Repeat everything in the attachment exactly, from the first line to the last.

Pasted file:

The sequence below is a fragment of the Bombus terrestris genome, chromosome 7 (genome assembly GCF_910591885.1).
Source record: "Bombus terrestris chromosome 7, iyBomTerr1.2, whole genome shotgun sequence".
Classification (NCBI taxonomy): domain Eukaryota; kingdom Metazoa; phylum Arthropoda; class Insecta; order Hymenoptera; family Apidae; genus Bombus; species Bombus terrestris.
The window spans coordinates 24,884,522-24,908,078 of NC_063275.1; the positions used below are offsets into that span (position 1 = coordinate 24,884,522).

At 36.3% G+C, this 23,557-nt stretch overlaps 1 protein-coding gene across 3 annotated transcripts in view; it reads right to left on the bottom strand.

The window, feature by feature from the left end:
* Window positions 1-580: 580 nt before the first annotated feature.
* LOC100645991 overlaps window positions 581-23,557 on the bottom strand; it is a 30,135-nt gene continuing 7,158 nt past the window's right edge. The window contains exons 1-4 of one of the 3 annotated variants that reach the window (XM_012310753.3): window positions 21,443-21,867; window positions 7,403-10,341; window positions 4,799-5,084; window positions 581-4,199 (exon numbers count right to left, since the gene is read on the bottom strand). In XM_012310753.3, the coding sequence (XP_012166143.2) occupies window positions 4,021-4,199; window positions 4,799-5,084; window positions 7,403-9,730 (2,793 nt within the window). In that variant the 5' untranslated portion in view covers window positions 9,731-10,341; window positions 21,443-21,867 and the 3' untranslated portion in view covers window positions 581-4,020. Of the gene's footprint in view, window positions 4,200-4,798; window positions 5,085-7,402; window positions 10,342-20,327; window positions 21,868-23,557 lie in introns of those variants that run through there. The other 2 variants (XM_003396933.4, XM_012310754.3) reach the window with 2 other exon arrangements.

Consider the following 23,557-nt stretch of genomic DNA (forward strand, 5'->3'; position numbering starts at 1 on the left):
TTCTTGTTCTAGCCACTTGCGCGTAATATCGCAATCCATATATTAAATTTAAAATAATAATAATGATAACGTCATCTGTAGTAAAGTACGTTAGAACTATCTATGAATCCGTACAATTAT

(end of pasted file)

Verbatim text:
The sequence below is a fragment of the Bombus terrestris genome, chromosome 7 (genome assembly GCF_910591885.1).
Source record: "Bombus terrestris chromosome 7, iyBomTerr1.2, whole genome shotgun sequence".
Classification (NCBI taxonomy): domain Eukaryota; kingdom Metazoa; phylum Arthropoda; class Insecta; order Hymenoptera; family Apidae; genus Bombus; species Bombus terrestris.
The window spans coordinates 24,884,522-24,908,078 of NC_063275.1; the positions used below are offsets into that span (position 1 = coordinate 24,884,522).

At 36.3% G+C, this 23,557-nt stretch overlaps 1 protein-coding gene across 3 annotated transcripts in view; it reads right to left on the bottom strand.

The window, feature by feature from the left end:
* Window positions 1-580: 580 nt before the first annotated feature.
* LOC100645991 overlaps window positions 581-23,557 on the bottom strand; it is a 30,135-nt gene continuing 7,158 nt past the window's right edge. The window contains exons 1-4 of one of the 3 annotated variants that reach the window (XM_012310753.3): window positions 21,443-21,867; window positions 7,403-10,341; window positions 4,799-5,084; window positions 581-4,199 (exon numbers count right to left, since the gene is read on the bottom strand). In XM_012310753.3, the coding sequence (XP_012166143.2) occupies window positions 4,021-4,199; window positions 4,799-5,084; window positions 7,403-9,730 (2,793 nt within the window). In that variant the 5' untranslated portion in view covers window positions 9,731-10,341; window positions 21,443-21,867 and the 3' untranslated portion in view covers window positions 581-4,020. Of the gene's footprint in view, window positions 4,200-4,798; window positions 5,085-7,402; window positions 10,342-20,327; window positions 21,868-23,557 lie in introns of those variants that run through there. The other 2 variants (XM_003396933.4, XM_012310754.3) reach the window with 2 other exon arrangements.

Consider the following 23,557-nt stretch of genomic DNA (forward strand, 5'->3'; position numbering starts at 1 on the left):
TTCTTGTTCTAGCCACTTGCGCGTAATATCGCAATCCATATATTAAATTTAAAATAATAATAATGATAACGTCATCTGTAGTAAAGTACGTTAGAACTATCTATGAATCCGTACAATTAT